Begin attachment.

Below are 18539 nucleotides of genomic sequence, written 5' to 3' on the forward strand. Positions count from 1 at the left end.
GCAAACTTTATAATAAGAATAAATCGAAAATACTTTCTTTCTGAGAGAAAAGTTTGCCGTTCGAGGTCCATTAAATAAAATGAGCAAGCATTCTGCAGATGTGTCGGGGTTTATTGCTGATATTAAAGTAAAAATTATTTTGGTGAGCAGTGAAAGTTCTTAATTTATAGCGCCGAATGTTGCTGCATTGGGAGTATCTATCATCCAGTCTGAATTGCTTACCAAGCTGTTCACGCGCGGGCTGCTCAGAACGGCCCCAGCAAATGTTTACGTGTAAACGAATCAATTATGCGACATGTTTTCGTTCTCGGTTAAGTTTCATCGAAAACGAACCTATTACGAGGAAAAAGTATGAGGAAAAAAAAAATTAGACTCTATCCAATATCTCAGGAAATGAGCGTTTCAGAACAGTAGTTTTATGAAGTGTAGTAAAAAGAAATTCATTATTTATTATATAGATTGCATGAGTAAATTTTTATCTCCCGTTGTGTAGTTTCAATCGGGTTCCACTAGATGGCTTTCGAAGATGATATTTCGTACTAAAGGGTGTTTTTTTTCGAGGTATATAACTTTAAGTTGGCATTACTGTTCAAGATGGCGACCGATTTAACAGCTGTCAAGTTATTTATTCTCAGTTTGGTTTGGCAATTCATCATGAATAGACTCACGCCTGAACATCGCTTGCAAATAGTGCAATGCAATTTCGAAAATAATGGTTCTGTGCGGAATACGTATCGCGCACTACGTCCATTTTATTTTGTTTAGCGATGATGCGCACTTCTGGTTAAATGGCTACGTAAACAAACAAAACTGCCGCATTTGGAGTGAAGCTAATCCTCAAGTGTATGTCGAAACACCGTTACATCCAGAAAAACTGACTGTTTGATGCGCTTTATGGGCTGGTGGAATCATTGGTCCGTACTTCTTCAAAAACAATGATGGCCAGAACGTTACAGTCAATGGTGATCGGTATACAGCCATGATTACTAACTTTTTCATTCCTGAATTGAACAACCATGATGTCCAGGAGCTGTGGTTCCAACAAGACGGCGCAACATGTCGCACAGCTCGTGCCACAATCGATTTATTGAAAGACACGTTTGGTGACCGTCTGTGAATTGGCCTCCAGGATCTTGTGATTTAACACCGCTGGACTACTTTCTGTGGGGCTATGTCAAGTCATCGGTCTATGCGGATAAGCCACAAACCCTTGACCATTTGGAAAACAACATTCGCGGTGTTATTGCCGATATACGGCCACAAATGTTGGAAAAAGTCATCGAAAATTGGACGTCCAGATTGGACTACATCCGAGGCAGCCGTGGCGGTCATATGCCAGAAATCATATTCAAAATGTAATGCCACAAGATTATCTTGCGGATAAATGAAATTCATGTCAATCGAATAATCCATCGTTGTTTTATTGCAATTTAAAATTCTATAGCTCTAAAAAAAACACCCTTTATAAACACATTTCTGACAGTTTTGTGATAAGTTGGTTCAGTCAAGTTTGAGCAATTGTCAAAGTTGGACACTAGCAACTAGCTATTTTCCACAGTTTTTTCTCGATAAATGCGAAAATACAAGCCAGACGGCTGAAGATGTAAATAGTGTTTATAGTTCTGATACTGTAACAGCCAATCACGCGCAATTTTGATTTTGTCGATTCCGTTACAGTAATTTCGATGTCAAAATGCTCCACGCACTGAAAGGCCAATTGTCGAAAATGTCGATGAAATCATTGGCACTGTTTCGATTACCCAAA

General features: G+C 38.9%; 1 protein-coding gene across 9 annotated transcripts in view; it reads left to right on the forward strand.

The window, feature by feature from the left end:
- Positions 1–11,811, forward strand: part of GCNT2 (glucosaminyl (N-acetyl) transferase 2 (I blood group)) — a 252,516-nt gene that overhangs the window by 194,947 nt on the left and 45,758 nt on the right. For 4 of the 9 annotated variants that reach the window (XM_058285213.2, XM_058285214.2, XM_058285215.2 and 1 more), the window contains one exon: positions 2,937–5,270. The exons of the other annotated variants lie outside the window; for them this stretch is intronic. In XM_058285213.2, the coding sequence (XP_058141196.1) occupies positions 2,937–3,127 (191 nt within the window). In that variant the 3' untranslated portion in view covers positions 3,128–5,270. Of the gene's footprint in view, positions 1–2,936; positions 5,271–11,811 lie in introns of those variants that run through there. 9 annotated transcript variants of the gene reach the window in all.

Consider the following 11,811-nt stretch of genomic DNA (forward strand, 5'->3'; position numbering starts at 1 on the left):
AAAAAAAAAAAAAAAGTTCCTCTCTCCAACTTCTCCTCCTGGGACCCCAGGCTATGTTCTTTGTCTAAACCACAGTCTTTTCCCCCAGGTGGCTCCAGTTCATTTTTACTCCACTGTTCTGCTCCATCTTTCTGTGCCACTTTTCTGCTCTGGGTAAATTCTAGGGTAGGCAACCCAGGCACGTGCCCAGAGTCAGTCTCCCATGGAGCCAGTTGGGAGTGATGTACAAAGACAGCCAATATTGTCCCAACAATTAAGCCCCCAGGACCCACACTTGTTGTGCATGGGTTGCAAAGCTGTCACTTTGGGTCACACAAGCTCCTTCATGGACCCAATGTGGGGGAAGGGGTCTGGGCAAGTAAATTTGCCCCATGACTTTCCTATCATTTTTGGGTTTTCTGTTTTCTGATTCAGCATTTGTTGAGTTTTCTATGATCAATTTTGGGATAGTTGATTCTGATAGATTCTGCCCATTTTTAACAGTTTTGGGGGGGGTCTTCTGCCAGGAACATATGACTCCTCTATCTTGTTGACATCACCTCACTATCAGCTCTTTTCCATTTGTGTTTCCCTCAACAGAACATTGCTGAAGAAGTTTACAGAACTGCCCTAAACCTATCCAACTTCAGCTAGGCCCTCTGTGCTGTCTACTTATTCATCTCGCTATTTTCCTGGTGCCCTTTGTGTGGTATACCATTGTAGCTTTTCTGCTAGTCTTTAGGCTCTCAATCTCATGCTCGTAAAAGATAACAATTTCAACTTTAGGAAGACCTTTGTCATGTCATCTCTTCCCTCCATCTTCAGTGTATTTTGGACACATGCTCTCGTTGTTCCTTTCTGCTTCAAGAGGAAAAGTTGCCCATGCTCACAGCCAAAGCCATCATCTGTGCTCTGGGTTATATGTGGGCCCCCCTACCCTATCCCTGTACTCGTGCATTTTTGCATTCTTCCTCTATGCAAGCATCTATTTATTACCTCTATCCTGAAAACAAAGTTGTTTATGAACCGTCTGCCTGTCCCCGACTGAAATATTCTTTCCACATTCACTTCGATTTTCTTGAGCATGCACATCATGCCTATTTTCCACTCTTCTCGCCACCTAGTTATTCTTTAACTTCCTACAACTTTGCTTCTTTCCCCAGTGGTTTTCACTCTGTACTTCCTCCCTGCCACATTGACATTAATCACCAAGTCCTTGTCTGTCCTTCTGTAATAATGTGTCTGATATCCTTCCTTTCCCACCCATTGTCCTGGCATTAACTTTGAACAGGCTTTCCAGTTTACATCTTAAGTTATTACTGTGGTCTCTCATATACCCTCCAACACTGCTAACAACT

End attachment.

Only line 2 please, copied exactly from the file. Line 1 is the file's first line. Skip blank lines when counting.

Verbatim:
GCAAACTTTATAATAAGAATAAATCGAAAATACTTTCTTTCTGAGAGAAAAGTTTGCCGTTCGAGGTCCATTAAATAAAATGAGCAAGCATTCTGCAGATGTGTCGGGGTTTATTGCTGATATTAAAGTAAAAATTATTTTGGTGAGCAGTGAAAGTTCTTAATTTATAGCGCCGAATGTTGCTGCATTGGGAGTATCTATCATCCAGTCTGAATTGCTTACCAAGCTGTTCACGCGCGGGCTGCTCAGAACGGCCCCAGCAAATGTTTACGTGTAAACGAATCAATTATGCGACATGTTTTCGTTCTCGGTTAAGTTTCATCGAAAACGAACCTATTACGAGGAAAAAGTATGAGGAAAAAAAAAATTAGACTCTATCCAATATCTCAGGAAATGAGCGTTTCAGAACAGTAGTTTTATGAAGTGTAGTAAAAAGAAATTCATTATTTATTATATAGATTGCATGAGTAAATTTTTATCTCCCGTTGTGTAGTTTCAATCGGGTTCCACTAGATGGCTTTCGAAGATGATATTTCGTACTAAAGGGTGTTTTTTTTCGAGGTATATAACTTTAAGTTGGCATTACTGTTCAAGATGGCGACCGATTTAACAGCTGTCAAGTTATTTATTCTCAGTTTGGTTTGGCAATTCATCATGAATAGACTCACGCCTGAACATCGCTTGCAAATAGTGCAATGCAATTTCGAAAATAATGGTTCTGTGCGGAATACGTATCGCGCACTACGTCCATTTTATTTTGTTTAGCGATGATGCGCACTTCTGGTTAAATGGCTACGTAAACAAACAAAACTGCCGCATTTGGAGTGAAGCTAATCCTCAAGTGTATGTCGAAACACCGTTACATCCAGAAAAACTGACTGTTTGATGCGCTTTATGGGCTGGTGGAATCATTGGTCCGTACTTCTTCAAAAACAATGATGGCCAGAACGTTACAGTCAATGGTGATCGGTATACAGCCATGATTACTAACTTTTTCATTCCTGAATTGAACAACCATGATGTCCAGGAGCTGTGGTTCCAACAAGACGGCGCAACATGTCGCACAGCTCGTGCCACAATCGATTTATTGAAAGACACGTTTGGTGACCGTCTGTGAATTGGCCTCCAGGATCTTGTGATTTAACACCGCTGGACTACTTTCTGTGGGGCTATGTCAAGTCATCGGTCTATGCGGATAAGCCACAAACCCTTGACCATTTGGAAAACAACATTCGCGGTGTTATTGCCGATATACGGCCACAAATGTTGGAAAAAGTCATCGAAAATTGGACGTCCAGATTGGACTACATCCGAGGCAGCCGTGGCGGTCATATGCCAGAAATCATATTCAAAATGTAATGCCACAAGATTATCTTGCGGATAAATGAAATTCATGTCAATCGAATAATCCATCGTTGTTTTATTGCAATTTAAAATTCTATAGCTCTAAAAAAAACACCCTTTATAAACACATTTCTGACAGTTTTGTGATAAGTTGGTTCAGTCAAGTTTGAGCAATTGTCAAAGTTGGACACTAGCAACTAGCTATTTTCCACAGTTTTTTCTCGATAAATGCGAAAATACAAGCCAGACGGCTGAAGATGTAAATAGTGTTTATAGTTCTGATACTGTAACAGCCAATCACGCGCAATTTTGATTTTGTCGATTCCGTTACAGTAATTTCGATGTCAAAATGCTCCACGCACTGAAAGGCCAATTGTCGAAAATGTCGATGAAATCATTGGCACTGTTTCGATTACCCAAA